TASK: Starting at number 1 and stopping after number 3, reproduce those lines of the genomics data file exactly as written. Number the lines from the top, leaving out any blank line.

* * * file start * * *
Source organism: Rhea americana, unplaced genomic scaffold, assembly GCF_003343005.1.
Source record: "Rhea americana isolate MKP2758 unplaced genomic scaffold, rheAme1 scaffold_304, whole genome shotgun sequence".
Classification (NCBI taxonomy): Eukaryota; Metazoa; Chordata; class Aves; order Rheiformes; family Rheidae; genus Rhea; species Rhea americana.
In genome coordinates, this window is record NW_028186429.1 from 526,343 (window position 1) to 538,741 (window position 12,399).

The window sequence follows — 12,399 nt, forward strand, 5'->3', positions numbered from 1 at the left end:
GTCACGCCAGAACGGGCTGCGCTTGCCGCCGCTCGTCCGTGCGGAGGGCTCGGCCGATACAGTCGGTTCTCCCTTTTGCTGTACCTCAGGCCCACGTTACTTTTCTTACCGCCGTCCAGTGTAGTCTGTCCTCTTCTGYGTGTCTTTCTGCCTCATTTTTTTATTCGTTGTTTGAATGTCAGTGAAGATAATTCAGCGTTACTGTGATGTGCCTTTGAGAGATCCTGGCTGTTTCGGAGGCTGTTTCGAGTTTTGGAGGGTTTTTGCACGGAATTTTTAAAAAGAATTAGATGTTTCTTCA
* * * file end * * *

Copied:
Source organism: Rhea americana, unplaced genomic scaffold, assembly GCF_003343005.1.
Source record: "Rhea americana isolate MKP2758 unplaced genomic scaffold, rheAme1 scaffold_304, whole genome shotgun sequence".
Classification (NCBI taxonomy): Eukaryota; Metazoa; Chordata; class Aves; order Rheiformes; family Rheidae; genus Rhea; species Rhea americana.